HTML5 Editors Draft Hits W3C, Flash Doesn't Break a Sweat (yet) | webOS Nation
 
 

HTML5 Editors Draft Hits W3C, Flash Doesn't Break a Sweat (yet)

by Robert Werlinger Tue, 02 Feb 2010 3:10 pm EST

The HTML5 specification came another step closer to becoming a Web standard today, as the first editors draft of the technology was released to the World Wide Web Consortium. HTML5 is the technology that makes up a significant portion of webOS, the new and improved Google Voice mobile web portal, YouTube and a few other notable Web services. This is great news for the Web as a whole and for the webOS platform in particular, but what are the implications for Adobe’s Flash technology?

Despite Steve Job’s recent comments about Adobe and the fact that the iPhone and iPad won’t support Flash, the proprietary Web technology won’t be going away anytime soon. As Dion Almaer (the guy Palm hired last September along with fellow Mozilla luminary Ben Galbraith to head up developer relations) noted in a post to his personal blog, Flash has good penetration and Adobe can rapidly evolve the technology. There’s no question that HTML5 is powerful and will one day be as ubiquitous as Flash is today, but it’s still a young technology, and short-term expectations need to be tempered with some perspective:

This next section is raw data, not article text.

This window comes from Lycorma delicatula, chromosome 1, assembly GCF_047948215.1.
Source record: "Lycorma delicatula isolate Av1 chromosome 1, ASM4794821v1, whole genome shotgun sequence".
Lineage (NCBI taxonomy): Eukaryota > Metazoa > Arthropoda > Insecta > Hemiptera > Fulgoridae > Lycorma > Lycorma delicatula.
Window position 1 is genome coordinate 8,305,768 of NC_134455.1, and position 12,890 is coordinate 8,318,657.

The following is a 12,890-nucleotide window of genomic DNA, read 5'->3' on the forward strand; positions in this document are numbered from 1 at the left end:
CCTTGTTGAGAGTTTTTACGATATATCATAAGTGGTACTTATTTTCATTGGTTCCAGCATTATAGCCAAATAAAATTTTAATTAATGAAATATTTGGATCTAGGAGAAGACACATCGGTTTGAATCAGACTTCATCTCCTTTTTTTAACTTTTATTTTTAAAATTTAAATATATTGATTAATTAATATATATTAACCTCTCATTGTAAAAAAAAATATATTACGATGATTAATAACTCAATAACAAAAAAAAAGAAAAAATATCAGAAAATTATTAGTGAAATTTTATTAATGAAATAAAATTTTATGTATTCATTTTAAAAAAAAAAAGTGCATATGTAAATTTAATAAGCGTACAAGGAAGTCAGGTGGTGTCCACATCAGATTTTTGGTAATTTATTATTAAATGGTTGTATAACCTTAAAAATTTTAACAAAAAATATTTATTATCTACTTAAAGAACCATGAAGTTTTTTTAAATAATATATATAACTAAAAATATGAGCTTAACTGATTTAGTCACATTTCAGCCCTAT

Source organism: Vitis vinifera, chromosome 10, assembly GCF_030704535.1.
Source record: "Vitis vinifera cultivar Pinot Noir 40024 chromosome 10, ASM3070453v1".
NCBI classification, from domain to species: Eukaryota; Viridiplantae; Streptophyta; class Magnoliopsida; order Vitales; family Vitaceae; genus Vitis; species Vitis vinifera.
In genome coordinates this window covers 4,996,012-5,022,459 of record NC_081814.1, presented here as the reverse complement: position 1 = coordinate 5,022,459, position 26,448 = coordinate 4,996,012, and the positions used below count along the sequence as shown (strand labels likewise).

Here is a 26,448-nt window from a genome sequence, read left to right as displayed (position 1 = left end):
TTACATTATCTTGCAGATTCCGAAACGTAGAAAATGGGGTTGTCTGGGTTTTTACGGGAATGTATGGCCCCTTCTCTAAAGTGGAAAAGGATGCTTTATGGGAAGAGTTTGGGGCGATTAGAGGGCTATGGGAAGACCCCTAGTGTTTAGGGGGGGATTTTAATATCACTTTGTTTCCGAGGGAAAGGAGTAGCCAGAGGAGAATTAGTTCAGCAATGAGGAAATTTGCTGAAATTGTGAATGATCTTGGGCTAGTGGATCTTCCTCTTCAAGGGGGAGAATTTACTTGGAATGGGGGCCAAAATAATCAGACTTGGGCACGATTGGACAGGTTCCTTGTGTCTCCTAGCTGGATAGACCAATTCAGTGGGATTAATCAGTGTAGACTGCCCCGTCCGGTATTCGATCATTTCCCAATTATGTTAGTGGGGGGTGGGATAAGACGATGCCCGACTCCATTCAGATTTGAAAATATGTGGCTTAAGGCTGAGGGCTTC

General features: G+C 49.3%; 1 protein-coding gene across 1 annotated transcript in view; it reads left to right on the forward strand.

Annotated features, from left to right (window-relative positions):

[…] And, this brings me to the Adobe half of the Steve Jobs equation. Flash isn’t dead. HTML5 is slowly going to put a dent into it if we ever get some of the use cases just right (e.g. video), but Adobe has a good penetration and can move at the speed of a dictatorship. The iPhone/iPad combo not shipping Flash will have an interesting dynamic here too, hopefully helping the HTML5 video cause. There is still much more work to be done. Flash and browser plugins have had a long history at forging new paths, and the Web can come in behind them and standardize. May that continue. […]

It also helps to keep in mind that HTML5 is still some ways away from becoming completely standardized. The W3C website spells out the process of a specification from start to finish, and the HTML Working Groups' own website anticipates a candidate recommendation later this year, and a final recommendation sometime in 2012.

So, while HTML5 continues to evolve and companies such as Palm, Apple, and Google continue to go back and standardize on it, Palm is also going to give this Flash thing a go.

Meanwhile, we're excited for the features possible with HTML5. Developers: anything in this spec making you giddy? 

Thanks to flea for the tip!

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